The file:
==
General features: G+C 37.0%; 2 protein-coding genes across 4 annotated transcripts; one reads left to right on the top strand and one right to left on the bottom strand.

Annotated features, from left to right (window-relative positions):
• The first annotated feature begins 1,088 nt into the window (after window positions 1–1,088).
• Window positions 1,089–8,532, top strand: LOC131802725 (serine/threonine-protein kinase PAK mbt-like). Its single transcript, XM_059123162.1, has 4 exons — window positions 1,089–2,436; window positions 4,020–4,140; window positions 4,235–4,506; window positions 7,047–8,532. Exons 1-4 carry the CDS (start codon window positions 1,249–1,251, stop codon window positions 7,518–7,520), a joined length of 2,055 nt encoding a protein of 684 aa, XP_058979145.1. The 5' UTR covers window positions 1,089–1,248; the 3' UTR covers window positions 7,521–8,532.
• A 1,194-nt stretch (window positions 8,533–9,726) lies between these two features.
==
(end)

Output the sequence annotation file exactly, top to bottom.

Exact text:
General features: G+C 37.0%; 2 protein-coding genes across 4 annotated transcripts; one reads left to right on the top strand and one right to left on the bottom strand.

Annotated features, from left to right (window-relative positions):
• The first annotated feature begins 1,088 nt into the window (after window positions 1–1,088).
• Window positions 1,089–8,532, top strand: LOC131802725 (serine/threonine-protein kinase PAK mbt-like). Its single transcript, XM_059123162.1, has 4 exons — window positions 1,089–2,436; window positions 4,020–4,140; window positions 4,235–4,506; window positions 7,047–8,532. Exons 1-4 carry the CDS (start codon window positions 1,249–1,251, stop codon window positions 7,518–7,520), a joined length of 2,055 nt encoding a protein of 684 aa, XP_058979145.1. The 5' UTR covers window positions 1,089–1,248; the 3' UTR covers window positions 7,521–8,532.
• A 1,194-nt stretch (window positions 8,533–9,726) lies between these two features.